He also announced that a team of Russian space experts would be visiting Woomera next month as part of finalising the feasibility study process.
Following today's announcement, Spacelift now plans to consult all interest groups, including aboriginal land holders, to ensure they are fully briefed.
About SpaceLift Australia
The actual launch services available from SLA will be completely provided by arrangement with the Russian space agency, STC Complex MIHT, and its sub-agencies, acknowledged as world leaders in this field. It is a "turnkey" venture where SLA will provide comprehensive launch services purchased under contract from Russia and delivered complete. SLA is targeting the market niche of smaller satellites (principally for telecommunications) under 800 kg in payload going into Low Earth Orbits (from 200 km to 1000 km above the earth). It expects to conduct three demonstration launches from Woomera late next year (2000) and commercial payloads from February 2001.
With extensive launch vehicle availability (from the Russian stockpile), SLA will change the way launch services are sold, from supply driven to customer driven. The launch vehicles are specifically suited to smaller payloads and have an excellent success record in positioning payloads. SLA has an exclusive supply agreement with Russia and it is the first time that Russia has agreed to provide complete launch services outside its own borders. These services will be provided at a secure, accessible and acceptable launch site at the world class facility at Woomera.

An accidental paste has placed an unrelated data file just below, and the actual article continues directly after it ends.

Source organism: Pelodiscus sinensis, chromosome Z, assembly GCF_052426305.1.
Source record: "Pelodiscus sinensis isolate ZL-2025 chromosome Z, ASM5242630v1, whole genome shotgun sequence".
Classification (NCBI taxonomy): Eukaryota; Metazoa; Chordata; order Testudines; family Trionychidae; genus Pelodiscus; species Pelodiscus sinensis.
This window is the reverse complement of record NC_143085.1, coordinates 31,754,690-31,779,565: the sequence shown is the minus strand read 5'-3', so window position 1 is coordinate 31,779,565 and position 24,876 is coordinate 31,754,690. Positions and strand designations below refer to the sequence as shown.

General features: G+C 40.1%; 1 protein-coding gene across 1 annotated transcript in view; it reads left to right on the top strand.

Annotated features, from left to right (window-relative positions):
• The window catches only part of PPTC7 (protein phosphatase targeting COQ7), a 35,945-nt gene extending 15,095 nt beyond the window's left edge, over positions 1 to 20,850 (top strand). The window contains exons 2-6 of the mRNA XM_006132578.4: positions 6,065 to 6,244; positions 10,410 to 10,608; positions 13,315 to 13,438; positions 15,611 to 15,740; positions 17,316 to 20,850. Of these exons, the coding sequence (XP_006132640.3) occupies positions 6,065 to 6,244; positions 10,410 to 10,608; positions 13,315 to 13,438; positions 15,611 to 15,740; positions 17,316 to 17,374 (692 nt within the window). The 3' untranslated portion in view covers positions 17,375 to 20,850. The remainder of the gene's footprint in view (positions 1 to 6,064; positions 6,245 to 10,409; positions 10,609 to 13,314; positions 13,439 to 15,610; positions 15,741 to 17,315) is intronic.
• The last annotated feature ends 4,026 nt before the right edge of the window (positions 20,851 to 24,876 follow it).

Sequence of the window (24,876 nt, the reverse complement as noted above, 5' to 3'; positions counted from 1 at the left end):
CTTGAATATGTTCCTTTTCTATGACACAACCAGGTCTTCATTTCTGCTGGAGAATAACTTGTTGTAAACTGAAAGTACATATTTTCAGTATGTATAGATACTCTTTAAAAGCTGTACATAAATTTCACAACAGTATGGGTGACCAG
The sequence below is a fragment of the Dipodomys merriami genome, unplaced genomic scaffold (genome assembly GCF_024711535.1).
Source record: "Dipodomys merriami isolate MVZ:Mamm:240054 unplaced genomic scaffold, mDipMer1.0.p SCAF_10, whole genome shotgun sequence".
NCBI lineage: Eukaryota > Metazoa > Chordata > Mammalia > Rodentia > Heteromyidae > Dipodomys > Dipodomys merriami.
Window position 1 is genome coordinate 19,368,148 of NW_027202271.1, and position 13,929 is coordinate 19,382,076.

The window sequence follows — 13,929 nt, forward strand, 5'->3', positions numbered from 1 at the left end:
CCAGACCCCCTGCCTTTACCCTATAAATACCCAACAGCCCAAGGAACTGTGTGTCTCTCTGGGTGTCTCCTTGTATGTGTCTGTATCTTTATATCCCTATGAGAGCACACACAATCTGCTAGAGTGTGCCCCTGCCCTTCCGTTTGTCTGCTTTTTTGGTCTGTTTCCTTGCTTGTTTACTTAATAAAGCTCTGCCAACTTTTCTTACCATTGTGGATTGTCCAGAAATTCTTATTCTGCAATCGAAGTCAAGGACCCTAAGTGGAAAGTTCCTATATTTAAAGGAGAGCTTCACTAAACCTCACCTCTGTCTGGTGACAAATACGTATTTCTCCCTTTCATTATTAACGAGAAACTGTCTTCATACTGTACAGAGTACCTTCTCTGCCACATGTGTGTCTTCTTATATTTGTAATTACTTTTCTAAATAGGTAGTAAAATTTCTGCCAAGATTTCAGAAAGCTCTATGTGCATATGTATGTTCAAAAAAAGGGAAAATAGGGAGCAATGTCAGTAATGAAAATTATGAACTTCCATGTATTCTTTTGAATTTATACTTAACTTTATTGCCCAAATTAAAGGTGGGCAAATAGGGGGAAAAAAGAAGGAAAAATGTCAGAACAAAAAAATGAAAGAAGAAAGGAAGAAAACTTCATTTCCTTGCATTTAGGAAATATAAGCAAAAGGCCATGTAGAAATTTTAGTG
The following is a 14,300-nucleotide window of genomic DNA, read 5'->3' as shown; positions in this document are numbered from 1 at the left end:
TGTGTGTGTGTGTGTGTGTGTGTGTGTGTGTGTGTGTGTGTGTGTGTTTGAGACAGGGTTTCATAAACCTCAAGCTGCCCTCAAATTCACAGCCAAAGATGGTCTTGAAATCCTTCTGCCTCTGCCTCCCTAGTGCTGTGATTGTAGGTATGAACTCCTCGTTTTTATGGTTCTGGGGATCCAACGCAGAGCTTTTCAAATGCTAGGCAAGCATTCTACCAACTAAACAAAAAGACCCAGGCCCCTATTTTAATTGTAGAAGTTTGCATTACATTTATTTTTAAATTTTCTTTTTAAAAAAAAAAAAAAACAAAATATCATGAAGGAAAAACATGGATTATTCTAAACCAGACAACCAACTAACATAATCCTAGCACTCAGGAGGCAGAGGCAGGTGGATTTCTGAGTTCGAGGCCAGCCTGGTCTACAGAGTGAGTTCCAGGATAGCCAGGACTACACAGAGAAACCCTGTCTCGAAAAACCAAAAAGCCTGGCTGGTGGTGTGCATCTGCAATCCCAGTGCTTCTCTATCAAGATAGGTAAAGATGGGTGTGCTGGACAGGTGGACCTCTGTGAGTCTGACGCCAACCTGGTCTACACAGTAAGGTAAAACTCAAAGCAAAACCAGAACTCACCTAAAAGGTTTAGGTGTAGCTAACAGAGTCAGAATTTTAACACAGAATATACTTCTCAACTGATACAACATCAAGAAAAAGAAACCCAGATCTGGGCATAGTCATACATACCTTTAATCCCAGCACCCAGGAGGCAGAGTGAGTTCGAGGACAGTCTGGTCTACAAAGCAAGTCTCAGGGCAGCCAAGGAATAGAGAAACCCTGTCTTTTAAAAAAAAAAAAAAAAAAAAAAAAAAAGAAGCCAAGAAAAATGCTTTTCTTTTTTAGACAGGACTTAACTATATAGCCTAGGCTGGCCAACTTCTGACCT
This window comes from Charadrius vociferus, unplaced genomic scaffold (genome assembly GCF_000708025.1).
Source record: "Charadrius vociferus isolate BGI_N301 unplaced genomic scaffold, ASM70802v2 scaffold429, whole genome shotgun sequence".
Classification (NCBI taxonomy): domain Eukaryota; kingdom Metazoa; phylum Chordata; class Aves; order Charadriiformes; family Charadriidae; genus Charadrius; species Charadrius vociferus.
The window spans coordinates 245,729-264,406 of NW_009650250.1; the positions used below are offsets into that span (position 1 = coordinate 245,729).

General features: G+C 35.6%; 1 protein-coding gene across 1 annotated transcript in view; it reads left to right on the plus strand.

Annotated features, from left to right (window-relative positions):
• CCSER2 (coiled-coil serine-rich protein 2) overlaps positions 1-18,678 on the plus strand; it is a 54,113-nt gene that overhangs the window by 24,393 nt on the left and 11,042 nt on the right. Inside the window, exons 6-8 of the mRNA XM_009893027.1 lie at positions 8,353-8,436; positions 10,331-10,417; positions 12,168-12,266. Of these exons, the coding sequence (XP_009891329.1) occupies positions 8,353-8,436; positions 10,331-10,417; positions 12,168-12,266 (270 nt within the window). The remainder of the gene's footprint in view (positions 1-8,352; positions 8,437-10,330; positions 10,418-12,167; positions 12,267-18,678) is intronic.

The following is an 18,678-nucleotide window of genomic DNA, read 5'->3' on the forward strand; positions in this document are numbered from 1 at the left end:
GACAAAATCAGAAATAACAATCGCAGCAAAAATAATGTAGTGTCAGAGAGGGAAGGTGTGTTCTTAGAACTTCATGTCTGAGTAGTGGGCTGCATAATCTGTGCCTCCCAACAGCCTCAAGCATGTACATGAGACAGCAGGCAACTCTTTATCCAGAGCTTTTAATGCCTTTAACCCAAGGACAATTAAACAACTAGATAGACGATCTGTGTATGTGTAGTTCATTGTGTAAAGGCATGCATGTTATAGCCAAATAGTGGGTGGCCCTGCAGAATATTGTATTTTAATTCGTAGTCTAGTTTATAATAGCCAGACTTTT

SLA regards the involvement of other space industry companies at Woomera as a bonus as it gives the Australian space industry a higher profile and proves that we can do it. There is room for a number of such projects at Woomera, which can co-exist and collaborate. SLA is targeting a micro-niche of the whole space launch market, whereas other currently proposed operations will cater for a much wider spread of payloads. Given the huge need for satellite launches, SLA is certain there will be plenty of customers for everyone.
So far SLA has completed the exploratory phase of establishing that what it is proposing is a viable business and what the potential might be. All facets, from market demand and specific customer interest to the potential of Woomera, environmental factors, regulatory issues and government attitudes, have been assessed. The next milestone will be the visit to Woomera by a team of Russian experts to undertake detailed scientific work to prepare for the technical aspects of the operational launching.
The SLA project will provide a number of benefits. Most importantly, it will be the first business to launch payloads into orbit from Woomera, putting Australia back into the international space industry. South Australia will resume the position it held in the 1950s and 60s as the home of significant space launching. SLA believes its project is vital for keeping Woomera alive. Its plans for about 130 employees SLA will not return it to its heyday. However, with the American withdrawal from Nurrungar expected to be completed by next March, SLA's plans will fill this gap and help to keep Woomera operational and healthy.